Daddy and me.
Do any of the rest of you see the irony here?
Okay, I wasn’t supposed to do it.
And I knew I wasn’t supposed to do it.
But that just made it all the more fun.
Maybe I should explain . . .
On the Stringam ranch, behind the *shudder* chicken coop was the pigpen.
It was rather off the beaten track, tucked in as it was.
A destination in itself.
A perfect location for hijinks when the horses were out and everything else possible had been explored/done.
And boredom was threatening to set in.
Or one was feeling adventurous.
One could climb the fence. Slide into the shadow of the shelter. Pause there.
And pick out a victim co-conspirator.
I should point out here that pigs are very sociable and curious creatures.
When something – or someone – is introduced into their world, they immediately converge to give it a sniff.
And a taste.
And they love to be scratched.
Back to my story . . .
All I had to do was sit there until all of the pigs swarmed me.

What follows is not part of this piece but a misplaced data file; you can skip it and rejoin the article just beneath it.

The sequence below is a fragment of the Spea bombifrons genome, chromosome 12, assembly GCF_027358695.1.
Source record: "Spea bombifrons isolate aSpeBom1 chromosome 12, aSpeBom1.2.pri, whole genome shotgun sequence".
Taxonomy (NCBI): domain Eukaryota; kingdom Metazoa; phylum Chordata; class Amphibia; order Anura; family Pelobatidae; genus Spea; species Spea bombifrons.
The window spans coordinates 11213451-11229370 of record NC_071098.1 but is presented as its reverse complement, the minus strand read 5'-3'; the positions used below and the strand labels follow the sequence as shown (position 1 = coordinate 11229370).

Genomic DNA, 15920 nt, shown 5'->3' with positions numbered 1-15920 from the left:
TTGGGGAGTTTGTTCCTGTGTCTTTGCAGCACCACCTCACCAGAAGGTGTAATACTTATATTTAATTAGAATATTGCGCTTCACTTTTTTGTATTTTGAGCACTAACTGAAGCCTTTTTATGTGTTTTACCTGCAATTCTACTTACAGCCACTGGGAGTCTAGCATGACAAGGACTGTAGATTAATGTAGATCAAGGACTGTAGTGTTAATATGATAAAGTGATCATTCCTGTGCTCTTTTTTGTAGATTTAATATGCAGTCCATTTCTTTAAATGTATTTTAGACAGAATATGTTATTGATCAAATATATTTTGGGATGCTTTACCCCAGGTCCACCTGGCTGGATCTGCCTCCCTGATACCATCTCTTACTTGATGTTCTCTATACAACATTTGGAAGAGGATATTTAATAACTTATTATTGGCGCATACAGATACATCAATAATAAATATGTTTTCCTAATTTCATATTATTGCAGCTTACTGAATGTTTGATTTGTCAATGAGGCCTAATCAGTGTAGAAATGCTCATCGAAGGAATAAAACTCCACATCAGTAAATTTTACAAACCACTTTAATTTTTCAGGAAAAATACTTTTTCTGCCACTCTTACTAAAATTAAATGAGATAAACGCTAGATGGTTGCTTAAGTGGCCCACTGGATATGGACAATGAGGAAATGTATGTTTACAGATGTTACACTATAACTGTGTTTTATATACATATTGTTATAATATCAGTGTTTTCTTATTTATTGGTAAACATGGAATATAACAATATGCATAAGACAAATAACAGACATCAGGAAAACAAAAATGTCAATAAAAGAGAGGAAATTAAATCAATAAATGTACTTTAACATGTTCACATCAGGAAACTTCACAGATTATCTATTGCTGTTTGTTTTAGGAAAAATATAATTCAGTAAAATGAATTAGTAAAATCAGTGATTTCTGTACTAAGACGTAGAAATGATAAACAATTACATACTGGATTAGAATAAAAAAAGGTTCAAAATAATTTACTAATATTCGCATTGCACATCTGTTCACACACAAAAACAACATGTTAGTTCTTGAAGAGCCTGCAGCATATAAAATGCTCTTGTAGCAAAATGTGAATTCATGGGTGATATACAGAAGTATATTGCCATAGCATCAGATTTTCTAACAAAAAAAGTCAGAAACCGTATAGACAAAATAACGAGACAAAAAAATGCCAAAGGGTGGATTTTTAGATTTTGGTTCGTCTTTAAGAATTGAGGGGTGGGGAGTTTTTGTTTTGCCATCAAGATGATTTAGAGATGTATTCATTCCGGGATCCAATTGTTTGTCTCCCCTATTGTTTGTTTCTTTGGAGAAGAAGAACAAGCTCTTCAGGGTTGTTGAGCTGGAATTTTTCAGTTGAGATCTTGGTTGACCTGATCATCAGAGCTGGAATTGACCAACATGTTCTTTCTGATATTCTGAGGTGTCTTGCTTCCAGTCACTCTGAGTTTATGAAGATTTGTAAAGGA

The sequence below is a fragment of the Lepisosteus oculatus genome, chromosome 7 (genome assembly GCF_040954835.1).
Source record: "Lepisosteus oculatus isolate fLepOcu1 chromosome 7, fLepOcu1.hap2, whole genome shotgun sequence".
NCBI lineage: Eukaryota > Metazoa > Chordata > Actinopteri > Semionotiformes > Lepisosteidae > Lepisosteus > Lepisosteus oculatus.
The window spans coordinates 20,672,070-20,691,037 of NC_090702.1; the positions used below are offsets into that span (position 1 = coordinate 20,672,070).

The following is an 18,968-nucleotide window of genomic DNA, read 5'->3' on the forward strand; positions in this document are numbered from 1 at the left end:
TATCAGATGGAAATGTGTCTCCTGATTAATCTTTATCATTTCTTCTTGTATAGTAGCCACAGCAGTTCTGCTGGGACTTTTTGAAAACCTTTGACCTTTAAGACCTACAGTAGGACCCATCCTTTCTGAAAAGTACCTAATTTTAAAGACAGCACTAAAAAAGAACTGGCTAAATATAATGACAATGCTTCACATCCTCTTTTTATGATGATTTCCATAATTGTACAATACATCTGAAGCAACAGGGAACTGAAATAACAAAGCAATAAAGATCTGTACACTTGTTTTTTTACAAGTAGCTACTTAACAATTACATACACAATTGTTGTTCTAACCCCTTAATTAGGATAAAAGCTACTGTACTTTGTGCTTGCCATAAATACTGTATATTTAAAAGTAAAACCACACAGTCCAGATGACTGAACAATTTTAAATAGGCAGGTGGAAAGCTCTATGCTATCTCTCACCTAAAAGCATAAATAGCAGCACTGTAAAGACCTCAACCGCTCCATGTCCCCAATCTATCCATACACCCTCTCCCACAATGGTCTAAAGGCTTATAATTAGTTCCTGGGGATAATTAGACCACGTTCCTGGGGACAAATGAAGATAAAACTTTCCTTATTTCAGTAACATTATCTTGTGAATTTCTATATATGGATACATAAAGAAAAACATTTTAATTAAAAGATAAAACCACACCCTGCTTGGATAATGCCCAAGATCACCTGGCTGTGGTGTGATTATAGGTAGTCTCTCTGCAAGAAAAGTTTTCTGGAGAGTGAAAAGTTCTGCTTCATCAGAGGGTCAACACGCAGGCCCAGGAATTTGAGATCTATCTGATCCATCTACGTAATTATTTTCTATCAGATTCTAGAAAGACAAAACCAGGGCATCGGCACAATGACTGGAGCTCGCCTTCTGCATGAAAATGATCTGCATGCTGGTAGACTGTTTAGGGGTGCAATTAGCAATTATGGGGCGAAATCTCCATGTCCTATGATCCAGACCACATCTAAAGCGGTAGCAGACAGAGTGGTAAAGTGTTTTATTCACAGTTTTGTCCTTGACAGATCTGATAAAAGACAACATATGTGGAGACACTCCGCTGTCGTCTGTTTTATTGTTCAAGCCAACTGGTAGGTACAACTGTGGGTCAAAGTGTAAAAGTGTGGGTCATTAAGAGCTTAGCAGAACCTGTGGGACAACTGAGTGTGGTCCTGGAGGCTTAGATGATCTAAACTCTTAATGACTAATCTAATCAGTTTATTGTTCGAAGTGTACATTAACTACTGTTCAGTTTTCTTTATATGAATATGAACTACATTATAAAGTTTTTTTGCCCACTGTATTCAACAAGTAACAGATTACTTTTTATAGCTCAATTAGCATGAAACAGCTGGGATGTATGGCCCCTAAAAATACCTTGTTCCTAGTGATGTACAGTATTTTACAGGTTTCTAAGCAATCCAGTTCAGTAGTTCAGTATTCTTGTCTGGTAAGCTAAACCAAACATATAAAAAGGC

Scratch a couple.
And (this is the forbidden part) climb aboard one.
The pig would snort and scamper (yes, scamper) across the pen to the far side.
And, if one were lucky enough to still be aboard, back again.
Okay, yes, the fun was decidedly fleeting.
One’s raging father could – and usually did – appear.
How did he do that?
But there he would be, with hands on hips and the heated glare that only an angry father can summon, as his newly-repentant child silently slid off the pig and exited the pigpen.
Our subsequent conversations usually went something like this: